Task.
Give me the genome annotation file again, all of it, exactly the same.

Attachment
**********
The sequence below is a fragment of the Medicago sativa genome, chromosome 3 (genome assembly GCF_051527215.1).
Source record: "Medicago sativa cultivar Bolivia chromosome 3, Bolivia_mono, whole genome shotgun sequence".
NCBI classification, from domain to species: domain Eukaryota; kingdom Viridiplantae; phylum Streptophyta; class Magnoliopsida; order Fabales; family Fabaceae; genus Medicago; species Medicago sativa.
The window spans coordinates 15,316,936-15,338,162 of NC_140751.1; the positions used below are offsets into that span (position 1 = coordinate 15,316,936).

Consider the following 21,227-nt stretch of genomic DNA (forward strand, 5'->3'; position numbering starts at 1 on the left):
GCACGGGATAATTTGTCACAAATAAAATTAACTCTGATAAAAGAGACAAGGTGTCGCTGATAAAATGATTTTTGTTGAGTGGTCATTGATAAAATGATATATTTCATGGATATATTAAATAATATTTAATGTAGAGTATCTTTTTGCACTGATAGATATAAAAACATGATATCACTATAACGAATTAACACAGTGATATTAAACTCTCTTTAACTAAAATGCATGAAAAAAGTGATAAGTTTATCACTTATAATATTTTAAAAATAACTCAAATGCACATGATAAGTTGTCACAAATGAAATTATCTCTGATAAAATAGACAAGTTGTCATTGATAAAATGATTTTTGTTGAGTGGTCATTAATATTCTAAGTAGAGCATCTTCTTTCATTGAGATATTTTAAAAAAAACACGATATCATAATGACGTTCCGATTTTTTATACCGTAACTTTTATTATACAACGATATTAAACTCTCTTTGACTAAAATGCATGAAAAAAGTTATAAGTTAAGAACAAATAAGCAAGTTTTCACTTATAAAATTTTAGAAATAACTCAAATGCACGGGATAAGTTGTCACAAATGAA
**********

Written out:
The sequence below is a fragment of the Medicago sativa genome, chromosome 3 (genome assembly GCF_051527215.1).
Source record: "Medicago sativa cultivar Bolivia chromosome 3, Bolivia_mono, whole genome shotgun sequence".
NCBI classification, from domain to species: domain Eukaryota; kingdom Viridiplantae; phylum Streptophyta; class Magnoliopsida; order Fabales; family Fabaceae; genus Medicago; species Medicago sativa.
The window spans coordinates 15,316,936-15,338,162 of NC_140751.1; the positions used below are offsets into that span (position 1 = coordinate 15,316,936).

Consider the following 21,227-nt stretch of genomic DNA (forward strand, 5'->3'; position numbering starts at 1 on the left):
GCACGGGATAATTTGTCACAAATAAAATTAACTCTGATAAAAGAGACAAGGTGTCGCTGATAAAATGATTTTTGTTGAGTGGTCATTGATAAAATGATATATTTCATGGATATATTAAATAATATTTAATGTAGAGTATCTTTTTGCACTGATAGATATAAAAACATGATATCACTATAACGAATTAACACAGTGATATTAAACTCTCTTTAACTAAAATGCATGAAAAAAGTGATAAGTTTATCACTTATAATATTTTAAAAATAACTCAAATGCACATGATAAGTTGTCACAAATGAAATTATCTCTGATAAAATAGACAAGTTGTCATTGATAAAATGATTTTTGTTGAGTGGTCATTAATATTCTAAGTAGAGCATCTTCTTTCATTGAGATATTTTAAAAAAAACACGATATCATAATGACGTTCCGATTTTTTATACCGTAACTTTTATTATACAACGATATTAAACTCTCTTTGACTAAAATGCATGAAAAAAGTTATAAGTTAAGAACAAATAAGCAAGTTTTCACTTATAAAATTTTAGAAATAACTCAAATGCACGGGATAAGTTGTCACAAATGAA